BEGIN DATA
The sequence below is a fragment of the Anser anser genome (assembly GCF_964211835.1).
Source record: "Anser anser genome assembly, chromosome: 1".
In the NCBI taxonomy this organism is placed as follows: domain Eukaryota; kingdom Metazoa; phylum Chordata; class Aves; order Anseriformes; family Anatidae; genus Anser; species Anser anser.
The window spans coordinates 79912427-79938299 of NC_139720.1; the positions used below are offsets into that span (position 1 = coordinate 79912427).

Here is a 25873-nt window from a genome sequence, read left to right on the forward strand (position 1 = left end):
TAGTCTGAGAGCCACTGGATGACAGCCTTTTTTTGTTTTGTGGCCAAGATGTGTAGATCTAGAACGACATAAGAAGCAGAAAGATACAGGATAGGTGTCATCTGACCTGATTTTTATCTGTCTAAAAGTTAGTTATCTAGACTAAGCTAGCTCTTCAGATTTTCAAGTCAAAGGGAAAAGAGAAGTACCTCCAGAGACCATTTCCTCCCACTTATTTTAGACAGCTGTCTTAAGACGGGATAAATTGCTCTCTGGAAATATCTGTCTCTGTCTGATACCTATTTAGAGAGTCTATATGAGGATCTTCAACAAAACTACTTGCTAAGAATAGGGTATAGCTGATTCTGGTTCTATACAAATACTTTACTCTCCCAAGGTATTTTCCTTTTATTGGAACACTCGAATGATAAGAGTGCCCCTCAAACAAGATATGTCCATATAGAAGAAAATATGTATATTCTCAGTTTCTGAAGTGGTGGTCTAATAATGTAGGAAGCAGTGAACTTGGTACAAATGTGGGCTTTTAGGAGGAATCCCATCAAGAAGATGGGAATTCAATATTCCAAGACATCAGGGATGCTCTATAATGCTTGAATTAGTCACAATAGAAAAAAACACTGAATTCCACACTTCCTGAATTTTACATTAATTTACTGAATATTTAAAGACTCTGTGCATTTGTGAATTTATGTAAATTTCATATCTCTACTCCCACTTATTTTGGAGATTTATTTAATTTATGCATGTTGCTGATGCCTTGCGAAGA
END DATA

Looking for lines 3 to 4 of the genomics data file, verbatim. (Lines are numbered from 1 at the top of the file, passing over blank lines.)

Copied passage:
In the NCBI taxonomy this organism is placed as follows: domain Eukaryota; kingdom Metazoa; phylum Chordata; class Aves; order Anseriformes; family Anatidae; genus Anser; species Anser anser.
The window spans coordinates 79912427-79938299 of NC_139720.1; the positions used below are offsets into that span (position 1 = coordinate 79912427).